CONAN: Tammy Duckworth, the assistant of the - the Department of Veterans Affairs, 800-989-8255. Emailtalk@npr.org. Let's go next to Aaron(ph), Aaron with us from Phoenix. Aaron, are you there?
AARON (Caller): Oh, hi, this is Aaron. I'm calling you from Phoenix. Thank you for taking my call.
AARON: I go to the Southern Arizona health care facility, the Tucson veterans' hospital. And I want to state that it's an incredibly efficient health-care delivery system.
Appointments are scheduled. They're timely. The patient care is efficient, and you're treated like a customer when you walk in the front doors of that hospital.
It's suddenly amazing. I love the electronic records. You sit down, put the doctor - on the annual physical and within a couple minutes, she just knows everything that's gone on with you in the last couple years. She has your blood tests, etc., etc. I just want to tell you I am so thankful for you; it's great.
Ms. DUCKWORTH: Aaron, thank you so much, and that's exactly where we need to go for every single one of our veterans. And we're working as hard as we can to get there as quickly as possible.
We have to become a 21st century organization, and we're going through that sometimes difficult, sometimes painful process right now. But we're all determined to make sure that happens.
CONAN: Aaron, do you feel like they're acting as your advocate, or sometimes does the bureaucracy...
AARON: Absolutely. Absolutely. Anything I ask for, I've gotten. Any issues I have are addressed. I think everybody in the country should get it, myself. But, I mean, unfortunately, they don't all get that.
Ms. DUCKWORTH: Thanks, Aaron...
AARON: But I had to call, and I tell more and more people I've gotten a whole number of veterans who got out during the '60s and when I was in, and wouldn't go to the VA. And now they do, and that's how it works in Tucson. I just thought I'd tell you.
My friends in Phoenix also report to me that they get very good service there.
CONAN: Aaron, thanks very much for the call.
AARON: OK, thank you.
Ms. DUCKWORTH: Thank you for your service.
CONAN: Let's go next to Linda(ph), and Linda with us from San Antonio.
LINDA (Caller): Yes, thank you. I'm 100 percent service-connected disabled Army veteran. I'm also a licensed clinical military psychologist. And I'm very embarrassed to tell you that I can't even get a job at the VA because no veterans' preferences are given.
It looks like that on the surface, but those go to low-skilled, blue-collar jobs. A human resources person told me that the VA didn't want a disabled vet psychologist; they wanted a really good psychologist.
And I cannot tell you how humiliated that made me feel. I've had multiple interviews for jobs. I'm told over the telephone in the 20-minute, no-face-to-face interview: This sounds great, we're going to check your references. And then that's the last I hear of anything. And that's happened multiple times. I think that really stinks.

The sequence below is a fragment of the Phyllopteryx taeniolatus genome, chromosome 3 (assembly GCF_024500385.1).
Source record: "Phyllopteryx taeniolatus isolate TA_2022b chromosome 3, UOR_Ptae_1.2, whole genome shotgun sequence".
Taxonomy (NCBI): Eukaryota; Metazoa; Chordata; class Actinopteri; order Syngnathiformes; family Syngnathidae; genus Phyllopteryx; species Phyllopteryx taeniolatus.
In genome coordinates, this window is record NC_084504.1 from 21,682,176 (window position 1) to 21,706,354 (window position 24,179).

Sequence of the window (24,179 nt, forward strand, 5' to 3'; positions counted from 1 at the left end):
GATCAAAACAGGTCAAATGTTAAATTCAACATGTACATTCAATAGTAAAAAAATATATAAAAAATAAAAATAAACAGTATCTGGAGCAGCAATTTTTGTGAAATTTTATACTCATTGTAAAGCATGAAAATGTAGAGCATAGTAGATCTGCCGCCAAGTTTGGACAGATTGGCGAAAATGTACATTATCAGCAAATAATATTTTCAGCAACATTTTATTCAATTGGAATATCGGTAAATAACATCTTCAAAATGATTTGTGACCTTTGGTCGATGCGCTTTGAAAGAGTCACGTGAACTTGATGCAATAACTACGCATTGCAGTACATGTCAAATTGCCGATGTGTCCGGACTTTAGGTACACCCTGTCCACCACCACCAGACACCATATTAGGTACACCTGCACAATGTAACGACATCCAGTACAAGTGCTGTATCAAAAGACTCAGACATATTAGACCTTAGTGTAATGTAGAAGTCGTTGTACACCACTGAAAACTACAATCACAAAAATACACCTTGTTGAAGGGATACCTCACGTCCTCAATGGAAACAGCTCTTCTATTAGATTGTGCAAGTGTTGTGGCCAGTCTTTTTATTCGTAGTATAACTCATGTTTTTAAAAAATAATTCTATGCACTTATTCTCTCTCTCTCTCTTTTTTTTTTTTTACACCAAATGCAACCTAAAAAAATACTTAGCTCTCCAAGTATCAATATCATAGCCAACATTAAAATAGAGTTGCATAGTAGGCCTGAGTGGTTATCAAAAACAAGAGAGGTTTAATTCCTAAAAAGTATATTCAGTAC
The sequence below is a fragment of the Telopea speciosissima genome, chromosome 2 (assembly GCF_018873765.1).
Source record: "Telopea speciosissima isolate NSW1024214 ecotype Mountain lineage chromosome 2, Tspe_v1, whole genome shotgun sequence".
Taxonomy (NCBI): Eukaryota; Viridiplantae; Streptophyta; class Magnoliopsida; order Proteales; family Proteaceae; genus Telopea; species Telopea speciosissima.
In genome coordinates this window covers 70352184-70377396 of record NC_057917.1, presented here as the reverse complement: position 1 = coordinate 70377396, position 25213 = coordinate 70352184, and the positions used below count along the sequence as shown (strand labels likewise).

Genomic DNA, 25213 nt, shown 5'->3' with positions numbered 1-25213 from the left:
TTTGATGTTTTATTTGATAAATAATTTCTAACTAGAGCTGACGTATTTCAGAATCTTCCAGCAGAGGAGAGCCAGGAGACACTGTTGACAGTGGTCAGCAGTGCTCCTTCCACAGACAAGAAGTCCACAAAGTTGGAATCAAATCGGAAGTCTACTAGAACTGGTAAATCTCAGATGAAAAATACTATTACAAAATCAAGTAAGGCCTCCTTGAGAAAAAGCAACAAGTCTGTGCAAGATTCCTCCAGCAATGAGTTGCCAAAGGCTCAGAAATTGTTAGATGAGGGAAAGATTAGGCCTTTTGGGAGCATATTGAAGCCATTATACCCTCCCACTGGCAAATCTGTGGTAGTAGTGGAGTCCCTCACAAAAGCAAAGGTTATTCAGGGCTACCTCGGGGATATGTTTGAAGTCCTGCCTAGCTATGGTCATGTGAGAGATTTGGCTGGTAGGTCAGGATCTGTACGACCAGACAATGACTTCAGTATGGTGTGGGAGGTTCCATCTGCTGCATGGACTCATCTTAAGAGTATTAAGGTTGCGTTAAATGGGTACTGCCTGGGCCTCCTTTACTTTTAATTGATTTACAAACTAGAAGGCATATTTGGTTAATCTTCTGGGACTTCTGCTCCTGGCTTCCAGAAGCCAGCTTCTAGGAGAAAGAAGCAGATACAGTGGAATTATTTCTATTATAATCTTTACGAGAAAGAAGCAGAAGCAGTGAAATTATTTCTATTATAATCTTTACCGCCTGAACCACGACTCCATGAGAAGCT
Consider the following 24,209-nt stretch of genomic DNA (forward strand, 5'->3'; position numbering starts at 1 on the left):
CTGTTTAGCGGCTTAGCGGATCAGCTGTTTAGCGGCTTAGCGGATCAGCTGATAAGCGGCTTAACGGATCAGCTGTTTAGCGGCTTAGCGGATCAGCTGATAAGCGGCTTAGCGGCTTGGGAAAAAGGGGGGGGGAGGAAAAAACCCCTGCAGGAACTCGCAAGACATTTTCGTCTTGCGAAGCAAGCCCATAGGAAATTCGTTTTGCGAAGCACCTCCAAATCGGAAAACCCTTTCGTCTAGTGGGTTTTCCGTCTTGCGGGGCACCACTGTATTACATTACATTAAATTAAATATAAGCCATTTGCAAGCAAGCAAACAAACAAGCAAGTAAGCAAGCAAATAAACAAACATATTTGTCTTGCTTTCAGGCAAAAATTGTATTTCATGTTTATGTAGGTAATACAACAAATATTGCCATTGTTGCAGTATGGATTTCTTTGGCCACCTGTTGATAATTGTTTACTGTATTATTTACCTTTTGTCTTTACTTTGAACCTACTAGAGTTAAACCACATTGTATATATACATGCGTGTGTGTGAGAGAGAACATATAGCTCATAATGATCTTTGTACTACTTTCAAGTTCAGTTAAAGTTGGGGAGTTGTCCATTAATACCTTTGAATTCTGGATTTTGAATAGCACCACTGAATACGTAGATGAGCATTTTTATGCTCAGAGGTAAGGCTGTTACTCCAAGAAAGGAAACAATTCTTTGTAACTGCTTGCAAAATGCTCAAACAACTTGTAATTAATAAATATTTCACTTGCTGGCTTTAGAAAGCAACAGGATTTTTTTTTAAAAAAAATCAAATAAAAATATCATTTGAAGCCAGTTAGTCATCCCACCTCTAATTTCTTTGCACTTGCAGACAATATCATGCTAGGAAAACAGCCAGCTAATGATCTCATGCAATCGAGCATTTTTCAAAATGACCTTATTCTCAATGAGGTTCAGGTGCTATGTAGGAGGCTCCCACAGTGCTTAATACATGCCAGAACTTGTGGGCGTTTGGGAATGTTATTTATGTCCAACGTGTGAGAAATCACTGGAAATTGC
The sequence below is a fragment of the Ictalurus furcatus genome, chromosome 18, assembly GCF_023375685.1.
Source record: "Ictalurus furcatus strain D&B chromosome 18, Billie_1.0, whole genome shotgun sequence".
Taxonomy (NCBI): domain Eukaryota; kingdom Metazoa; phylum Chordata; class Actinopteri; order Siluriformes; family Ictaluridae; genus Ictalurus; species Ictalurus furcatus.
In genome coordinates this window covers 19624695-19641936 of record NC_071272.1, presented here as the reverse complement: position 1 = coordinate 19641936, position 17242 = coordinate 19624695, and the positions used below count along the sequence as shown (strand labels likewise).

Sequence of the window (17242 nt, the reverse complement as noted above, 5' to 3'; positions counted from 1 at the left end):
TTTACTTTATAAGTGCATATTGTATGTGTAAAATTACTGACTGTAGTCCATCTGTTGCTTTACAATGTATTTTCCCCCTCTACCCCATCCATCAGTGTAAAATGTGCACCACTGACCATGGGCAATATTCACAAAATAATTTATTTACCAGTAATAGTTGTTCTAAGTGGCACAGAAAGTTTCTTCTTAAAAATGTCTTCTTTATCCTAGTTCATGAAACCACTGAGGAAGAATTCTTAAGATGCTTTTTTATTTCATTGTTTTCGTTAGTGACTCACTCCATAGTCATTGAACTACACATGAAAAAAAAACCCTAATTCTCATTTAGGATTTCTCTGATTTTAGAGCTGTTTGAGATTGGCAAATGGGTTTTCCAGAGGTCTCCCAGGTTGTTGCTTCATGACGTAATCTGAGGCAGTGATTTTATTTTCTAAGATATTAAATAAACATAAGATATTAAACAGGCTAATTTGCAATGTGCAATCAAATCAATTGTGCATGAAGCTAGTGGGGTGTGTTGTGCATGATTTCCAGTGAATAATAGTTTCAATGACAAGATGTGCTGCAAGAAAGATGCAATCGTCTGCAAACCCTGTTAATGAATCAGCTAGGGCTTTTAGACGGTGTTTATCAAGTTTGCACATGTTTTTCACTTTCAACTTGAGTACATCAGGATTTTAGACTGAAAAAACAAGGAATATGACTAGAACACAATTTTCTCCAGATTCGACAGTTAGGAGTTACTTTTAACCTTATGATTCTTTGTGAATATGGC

Ms. DUCKWORTH: Well, let me address that because that sounds very unusual. And if you can leave your contact information, we actually have an office at VA central office, here in Washington, that addresses this very issue because one of the things the president has said, that has been an initiative of his, is the veterans' employment initiative.
LINDA: Yes, but the way they get around that is they call it a hybrid position.
Ms. DUCKWORTH: Well, let me have somebody follow up on that from our main offices in Washington.
LINDA: That's great. I'd really appreciate that.
CONAN: All right, we're going to put you on hold, Linda.
LINDA: Thank you so much.
CONAN: And thanks very much. I have to remember to hit the right button. All right, she's on hold now. So we'll get back - information so you can get back in touch with her.
In the meantime, let's get another caller in, and this is John(ph). John's with us from Des Moines.
JOHN (Caller): Yes, compliment and a complaint. And I would echo Aaron: The medical professionals at the hospital level are getting better and better and better - and such a difference from 15, 20 years ago. There's just a new generation, a new breed of VA employee, that are just super.
My complaint would be the backlog on claims in the regional offices. The administrative function definitely is antiquated, and needs to change.
I would also like for your guest to give me a definition of the Nehmer decision and how that affects veterans, their claims, and the retroactive pay on claims.
CONAN: The Nehmer decision? What's that?
JOHN: Nehmer, N-E-H-M-E-R. She knows about it.
CONAN: I'm sure she does.
Ms. DUCKWORTH: So for a lot of our veterans who filed claims - I'll give you a good example. Secretary Shinseki recently made a ruling on Agent Orange - long overdue. So veterans, for example, who filed a claim for one of the new conditions that are recognized now as a presumptive condition...
JOHN: Presumptive condition, absolutely. I understand, and I have...
CONAN: John, if you would let her speak, please.
Ms. DUCKWORTH: So if you filed a claim, say, 15 years ago for Parkinson's disease due to your service in Vietnam and exposure to Agent Orange, you were denied because it wasn't a presumptive condition.
Just as - Under Secretary Shinseki, he just passed, made a decision that says Parkinson's is, indeed, a presumptive condition from Agent Orange. You would actually get back pay going back to your original claim.